Browsing Category

Books

Books, crime, Just stuff, reviews, what I think, Writing

On expanding my literary horizons…

Until recently I’ve been pretty disappointed with some of the reading choices I’ve made. It makes me cross to invest hours only to be utterly disappointed 80,000 words. There’s some real pap out there, which makes me wonder in a competitive market how it ever made it into print. Last year I decided I needed to pull myself away from the crime fiction I love and expand my reading horizons. What else is out there that I’m missing? And I found it hard to have literary conversations with my writer buddies as my own reading list’s so restricted. And if a crime were to happen on my estate I’d be the prime suspect. Save for notes in the margins and highlighted passages of kill scenes, my bookshelves probably paint a picture of a twisted crime fanatic. Er… yeah, that’s me.

My bookshelf

My bookshelf... or at least some of it

So, not only was I going to try new genres I was also going to try new authors; it’s a habit of mine to find an author I like, read everything they’ve ever written, find another author I love and repeat. So my bookshelf is limited and my knowledge needed growing, especially if I’m to pursue my own hope of one day being a published author. And I don’t think the poem I had featured on page 187 of a poetry compendium really counts, does it?

But this year my reading choices were poor, or at least for me they were. It’s all subjective isn’t it but, for me, I like books like I like my movies; they need to have a point and be believable.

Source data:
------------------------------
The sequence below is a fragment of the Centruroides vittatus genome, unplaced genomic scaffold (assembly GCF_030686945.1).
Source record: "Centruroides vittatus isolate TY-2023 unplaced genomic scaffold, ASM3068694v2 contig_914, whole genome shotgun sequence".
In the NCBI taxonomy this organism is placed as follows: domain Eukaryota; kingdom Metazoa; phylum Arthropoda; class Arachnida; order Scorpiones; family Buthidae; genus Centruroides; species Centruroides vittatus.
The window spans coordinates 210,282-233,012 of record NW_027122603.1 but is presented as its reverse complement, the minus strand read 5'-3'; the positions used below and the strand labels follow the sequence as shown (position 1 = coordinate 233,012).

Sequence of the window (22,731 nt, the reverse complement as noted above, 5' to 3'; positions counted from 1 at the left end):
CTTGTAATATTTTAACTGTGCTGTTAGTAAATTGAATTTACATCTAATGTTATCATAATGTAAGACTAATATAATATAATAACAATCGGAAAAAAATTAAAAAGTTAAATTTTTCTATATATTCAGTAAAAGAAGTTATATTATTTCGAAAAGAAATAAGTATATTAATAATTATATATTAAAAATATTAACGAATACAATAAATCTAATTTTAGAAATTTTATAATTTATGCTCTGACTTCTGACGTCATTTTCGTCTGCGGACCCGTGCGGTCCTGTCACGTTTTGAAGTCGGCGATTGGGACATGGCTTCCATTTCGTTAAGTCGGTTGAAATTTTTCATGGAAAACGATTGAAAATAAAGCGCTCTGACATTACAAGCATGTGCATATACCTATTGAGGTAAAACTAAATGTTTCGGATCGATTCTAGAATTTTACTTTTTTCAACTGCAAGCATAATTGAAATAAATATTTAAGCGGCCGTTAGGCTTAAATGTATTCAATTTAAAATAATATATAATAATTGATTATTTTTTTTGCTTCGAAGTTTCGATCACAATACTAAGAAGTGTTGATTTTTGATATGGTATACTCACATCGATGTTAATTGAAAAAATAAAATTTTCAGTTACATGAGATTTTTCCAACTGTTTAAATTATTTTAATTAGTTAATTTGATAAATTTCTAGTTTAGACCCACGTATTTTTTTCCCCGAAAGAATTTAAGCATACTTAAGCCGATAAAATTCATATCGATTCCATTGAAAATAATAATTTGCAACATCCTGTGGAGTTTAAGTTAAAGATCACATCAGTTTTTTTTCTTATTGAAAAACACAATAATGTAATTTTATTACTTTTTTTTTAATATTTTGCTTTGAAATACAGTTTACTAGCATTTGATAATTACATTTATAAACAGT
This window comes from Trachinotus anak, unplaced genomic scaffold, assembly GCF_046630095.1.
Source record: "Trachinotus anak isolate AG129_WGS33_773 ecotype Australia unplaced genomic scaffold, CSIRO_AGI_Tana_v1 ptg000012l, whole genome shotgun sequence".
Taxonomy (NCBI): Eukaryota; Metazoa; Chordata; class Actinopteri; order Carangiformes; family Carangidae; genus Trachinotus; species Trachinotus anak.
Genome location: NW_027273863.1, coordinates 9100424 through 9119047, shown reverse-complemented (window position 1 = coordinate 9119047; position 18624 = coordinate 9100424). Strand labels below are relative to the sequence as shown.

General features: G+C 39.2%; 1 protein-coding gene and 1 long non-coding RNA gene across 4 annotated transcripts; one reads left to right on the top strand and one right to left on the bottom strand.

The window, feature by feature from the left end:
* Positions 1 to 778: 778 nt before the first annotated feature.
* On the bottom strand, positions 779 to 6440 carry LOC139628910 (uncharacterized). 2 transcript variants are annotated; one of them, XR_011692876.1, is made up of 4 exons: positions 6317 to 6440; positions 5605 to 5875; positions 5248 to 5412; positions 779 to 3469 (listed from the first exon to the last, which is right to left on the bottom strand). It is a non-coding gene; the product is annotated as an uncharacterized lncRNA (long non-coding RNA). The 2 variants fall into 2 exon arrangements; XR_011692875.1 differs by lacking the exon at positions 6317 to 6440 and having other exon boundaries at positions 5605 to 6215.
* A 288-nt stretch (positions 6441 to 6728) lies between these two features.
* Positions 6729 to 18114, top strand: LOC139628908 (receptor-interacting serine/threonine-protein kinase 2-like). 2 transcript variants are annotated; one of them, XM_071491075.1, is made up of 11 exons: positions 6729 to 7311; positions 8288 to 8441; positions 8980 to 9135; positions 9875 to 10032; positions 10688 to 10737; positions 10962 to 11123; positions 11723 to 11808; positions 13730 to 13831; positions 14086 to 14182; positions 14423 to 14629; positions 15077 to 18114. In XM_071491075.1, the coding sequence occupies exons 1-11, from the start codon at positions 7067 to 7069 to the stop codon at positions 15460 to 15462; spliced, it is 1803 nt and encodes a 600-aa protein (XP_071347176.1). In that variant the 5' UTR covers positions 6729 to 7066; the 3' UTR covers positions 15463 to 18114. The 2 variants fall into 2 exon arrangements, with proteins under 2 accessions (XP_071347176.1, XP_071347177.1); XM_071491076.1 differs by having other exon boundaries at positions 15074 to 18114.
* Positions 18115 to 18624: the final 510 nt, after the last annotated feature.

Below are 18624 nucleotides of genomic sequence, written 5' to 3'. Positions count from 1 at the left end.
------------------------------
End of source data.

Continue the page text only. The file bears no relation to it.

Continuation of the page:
I read some bad chick lit, so bad I couldn’t bring myself to review it (research for my own novel, a genre I have a love-hate relationship with); and some ropey crime-type stuff (I couldn’t help myself  with the crime but the untried authors thing didn’t work for me. Even Patricia Cornwell’s latest, an old fave of mine from years ago, left me disappointed and a little bit angry.

But the last three books I’ve read have left me in awe. Amazing storytelling ability with an emotional depth that not only tugged at my heart strings, it pulled them tort to the brink of snapping.

And I came to realise that books, the ones that are really, really good, aren’t the ones that keep me turning pages because I want to find out whodunnit, or who the serial killer’s next victim is, or what that little bit of evidence is likely to reveal, but the ones that connect with me emotionally, striking a match in me, a warmth, a glow; something that makes me look into my soul and see my life from the inside out. Deep huh? Yeah, sorry, I don’t know what came over me, but these books move me, sometimes to tears, with their true-to-life characters and the stories that unravel around them.

The books I’m talking about – and I’m lucky to have read them back to back – are Before I Go To Sleep by SJ Watson, Afterwards by Rosamund Lupton and The Making of Us by Lisa Jewell.

All three were completely amazing and two of them, the latter, forced tears from my eyes which is a tad embarrassing when reading on a crowded beach. Thank God for sunglasses! The former moved me in another way, in the realisation that the things we take for granted, like our memory, make us incredibly vulnerable if we were ever to lose them. Who could we trust if we lost everything? Who’d have our back?